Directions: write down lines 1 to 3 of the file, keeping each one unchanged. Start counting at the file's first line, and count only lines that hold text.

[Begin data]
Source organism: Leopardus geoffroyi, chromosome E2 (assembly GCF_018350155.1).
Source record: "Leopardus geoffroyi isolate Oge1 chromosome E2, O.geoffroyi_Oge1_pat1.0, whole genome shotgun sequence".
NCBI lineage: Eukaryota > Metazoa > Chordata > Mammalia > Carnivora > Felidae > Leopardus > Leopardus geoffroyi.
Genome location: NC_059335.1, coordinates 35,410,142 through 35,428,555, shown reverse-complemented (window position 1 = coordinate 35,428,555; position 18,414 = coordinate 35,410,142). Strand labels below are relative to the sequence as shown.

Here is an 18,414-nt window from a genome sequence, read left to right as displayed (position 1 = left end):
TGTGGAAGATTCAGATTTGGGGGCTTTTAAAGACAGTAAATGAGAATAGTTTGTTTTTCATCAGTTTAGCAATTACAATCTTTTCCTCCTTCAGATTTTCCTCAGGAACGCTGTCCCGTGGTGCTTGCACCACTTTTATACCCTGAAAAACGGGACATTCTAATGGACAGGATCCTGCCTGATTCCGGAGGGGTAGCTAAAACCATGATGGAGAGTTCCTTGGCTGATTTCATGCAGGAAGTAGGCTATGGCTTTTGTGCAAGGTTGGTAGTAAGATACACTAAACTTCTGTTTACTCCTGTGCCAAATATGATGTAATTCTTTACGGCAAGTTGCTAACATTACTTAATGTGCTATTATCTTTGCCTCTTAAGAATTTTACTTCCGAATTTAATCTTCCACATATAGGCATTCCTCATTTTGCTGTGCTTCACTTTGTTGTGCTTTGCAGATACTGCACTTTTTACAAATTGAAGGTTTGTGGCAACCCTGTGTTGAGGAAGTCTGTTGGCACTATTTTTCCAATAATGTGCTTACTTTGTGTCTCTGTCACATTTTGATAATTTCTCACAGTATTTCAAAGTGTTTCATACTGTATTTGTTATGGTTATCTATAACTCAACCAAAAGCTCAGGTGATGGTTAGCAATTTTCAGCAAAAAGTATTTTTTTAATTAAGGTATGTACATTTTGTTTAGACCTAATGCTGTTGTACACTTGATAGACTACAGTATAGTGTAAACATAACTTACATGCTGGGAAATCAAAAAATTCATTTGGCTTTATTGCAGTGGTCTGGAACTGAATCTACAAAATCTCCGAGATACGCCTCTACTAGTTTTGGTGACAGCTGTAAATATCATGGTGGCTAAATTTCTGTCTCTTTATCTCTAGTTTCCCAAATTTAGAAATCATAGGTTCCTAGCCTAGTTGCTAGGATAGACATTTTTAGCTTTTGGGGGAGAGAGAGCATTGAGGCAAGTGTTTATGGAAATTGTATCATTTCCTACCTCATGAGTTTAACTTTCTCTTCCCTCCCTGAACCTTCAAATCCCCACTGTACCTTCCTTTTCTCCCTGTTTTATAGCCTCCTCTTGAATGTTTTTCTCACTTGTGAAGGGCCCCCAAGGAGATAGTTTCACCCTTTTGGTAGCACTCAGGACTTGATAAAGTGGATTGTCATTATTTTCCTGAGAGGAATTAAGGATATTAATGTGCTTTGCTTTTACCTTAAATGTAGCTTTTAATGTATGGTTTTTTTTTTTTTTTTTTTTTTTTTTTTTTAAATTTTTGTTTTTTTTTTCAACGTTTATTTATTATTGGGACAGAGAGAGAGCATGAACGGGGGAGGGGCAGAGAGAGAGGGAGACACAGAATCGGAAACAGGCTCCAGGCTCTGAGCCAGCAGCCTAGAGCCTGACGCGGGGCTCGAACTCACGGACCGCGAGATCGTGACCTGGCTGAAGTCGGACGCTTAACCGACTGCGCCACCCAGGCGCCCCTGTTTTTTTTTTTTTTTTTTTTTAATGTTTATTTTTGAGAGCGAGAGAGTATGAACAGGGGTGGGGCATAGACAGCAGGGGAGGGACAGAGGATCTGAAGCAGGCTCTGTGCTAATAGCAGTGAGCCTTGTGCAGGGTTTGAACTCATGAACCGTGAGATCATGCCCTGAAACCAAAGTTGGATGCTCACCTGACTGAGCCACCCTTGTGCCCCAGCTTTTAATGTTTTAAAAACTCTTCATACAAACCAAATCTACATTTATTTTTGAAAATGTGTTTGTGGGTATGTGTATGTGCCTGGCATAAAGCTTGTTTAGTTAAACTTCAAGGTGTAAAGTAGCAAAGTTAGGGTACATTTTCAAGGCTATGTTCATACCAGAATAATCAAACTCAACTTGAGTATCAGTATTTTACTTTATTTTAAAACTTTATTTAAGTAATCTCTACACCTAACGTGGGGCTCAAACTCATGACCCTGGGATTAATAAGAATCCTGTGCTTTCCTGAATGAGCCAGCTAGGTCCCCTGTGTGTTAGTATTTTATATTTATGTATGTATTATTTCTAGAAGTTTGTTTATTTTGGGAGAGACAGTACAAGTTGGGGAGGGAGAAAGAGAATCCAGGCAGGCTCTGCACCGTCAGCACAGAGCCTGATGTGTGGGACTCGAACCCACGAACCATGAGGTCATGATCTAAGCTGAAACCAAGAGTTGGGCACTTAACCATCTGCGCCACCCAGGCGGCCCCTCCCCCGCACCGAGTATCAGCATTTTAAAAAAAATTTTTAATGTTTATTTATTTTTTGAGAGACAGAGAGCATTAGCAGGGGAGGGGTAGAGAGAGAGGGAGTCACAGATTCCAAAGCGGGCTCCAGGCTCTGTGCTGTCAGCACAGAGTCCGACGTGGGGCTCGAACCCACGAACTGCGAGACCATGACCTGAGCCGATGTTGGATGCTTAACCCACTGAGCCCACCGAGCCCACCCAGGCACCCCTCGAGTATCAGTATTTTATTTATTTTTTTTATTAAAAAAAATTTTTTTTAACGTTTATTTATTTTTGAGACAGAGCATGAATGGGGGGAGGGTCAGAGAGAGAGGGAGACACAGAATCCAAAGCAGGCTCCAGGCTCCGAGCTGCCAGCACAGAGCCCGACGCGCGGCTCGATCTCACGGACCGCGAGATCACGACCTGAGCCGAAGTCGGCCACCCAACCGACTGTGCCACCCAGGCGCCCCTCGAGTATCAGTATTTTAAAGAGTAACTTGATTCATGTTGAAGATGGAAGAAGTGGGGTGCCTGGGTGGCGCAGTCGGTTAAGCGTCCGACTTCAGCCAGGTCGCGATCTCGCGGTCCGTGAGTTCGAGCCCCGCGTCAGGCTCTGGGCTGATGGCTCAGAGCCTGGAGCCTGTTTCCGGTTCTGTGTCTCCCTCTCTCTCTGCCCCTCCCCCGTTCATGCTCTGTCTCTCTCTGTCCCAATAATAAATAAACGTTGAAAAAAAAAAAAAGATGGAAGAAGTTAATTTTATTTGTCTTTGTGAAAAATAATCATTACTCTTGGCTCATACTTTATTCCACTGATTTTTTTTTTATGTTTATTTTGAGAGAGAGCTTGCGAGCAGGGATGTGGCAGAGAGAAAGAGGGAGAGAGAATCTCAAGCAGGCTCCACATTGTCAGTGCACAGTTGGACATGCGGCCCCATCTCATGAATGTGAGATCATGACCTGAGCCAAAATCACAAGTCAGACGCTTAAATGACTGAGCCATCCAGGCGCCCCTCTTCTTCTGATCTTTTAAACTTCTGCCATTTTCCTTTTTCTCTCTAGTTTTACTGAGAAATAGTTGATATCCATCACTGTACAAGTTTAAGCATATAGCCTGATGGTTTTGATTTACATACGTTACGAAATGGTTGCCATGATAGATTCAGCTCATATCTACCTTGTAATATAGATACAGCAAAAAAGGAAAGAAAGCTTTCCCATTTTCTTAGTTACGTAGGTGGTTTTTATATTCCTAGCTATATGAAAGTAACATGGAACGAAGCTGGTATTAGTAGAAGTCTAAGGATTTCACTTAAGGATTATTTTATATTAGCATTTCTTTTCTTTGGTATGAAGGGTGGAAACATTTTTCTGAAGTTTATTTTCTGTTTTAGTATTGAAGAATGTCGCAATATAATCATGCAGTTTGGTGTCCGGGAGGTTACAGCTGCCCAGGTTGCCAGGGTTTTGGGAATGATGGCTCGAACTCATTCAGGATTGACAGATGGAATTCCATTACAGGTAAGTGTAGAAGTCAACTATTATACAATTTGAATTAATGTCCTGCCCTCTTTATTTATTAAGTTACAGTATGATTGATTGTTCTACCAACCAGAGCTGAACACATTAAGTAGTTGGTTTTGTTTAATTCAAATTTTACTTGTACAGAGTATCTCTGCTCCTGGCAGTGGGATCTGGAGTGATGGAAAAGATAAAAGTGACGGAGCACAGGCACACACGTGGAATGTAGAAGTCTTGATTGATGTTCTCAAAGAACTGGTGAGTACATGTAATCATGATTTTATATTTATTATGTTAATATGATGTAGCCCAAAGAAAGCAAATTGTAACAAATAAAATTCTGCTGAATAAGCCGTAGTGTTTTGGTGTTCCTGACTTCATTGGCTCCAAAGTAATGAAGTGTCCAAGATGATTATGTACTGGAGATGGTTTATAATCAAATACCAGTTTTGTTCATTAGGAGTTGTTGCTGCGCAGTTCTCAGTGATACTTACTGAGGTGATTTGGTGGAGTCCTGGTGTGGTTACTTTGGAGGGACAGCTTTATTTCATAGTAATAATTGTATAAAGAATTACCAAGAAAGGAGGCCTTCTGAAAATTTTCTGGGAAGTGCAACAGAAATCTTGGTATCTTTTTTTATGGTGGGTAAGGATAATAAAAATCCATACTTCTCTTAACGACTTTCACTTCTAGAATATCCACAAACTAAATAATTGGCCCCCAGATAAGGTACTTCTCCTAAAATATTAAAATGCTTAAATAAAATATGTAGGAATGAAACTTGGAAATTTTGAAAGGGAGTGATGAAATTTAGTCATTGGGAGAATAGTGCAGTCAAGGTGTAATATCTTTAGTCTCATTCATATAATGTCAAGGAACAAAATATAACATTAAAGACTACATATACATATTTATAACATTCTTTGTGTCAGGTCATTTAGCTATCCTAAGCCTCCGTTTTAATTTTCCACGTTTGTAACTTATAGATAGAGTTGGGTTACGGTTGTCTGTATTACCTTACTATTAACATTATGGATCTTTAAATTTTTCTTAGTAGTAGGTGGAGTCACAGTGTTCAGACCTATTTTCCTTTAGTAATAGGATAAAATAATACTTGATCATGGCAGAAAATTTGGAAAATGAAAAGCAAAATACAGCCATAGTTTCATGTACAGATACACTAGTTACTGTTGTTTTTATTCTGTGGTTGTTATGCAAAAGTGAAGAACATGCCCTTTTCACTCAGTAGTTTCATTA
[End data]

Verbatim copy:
Source organism: Leopardus geoffroyi, chromosome E2 (assembly GCF_018350155.1).
Source record: "Leopardus geoffroyi isolate Oge1 chromosome E2, O.geoffroyi_Oge1_pat1.0, whole genome shotgun sequence".
NCBI lineage: Eukaryota > Metazoa > Chordata > Mammalia > Carnivora > Felidae > Leopardus > Leopardus geoffroyi.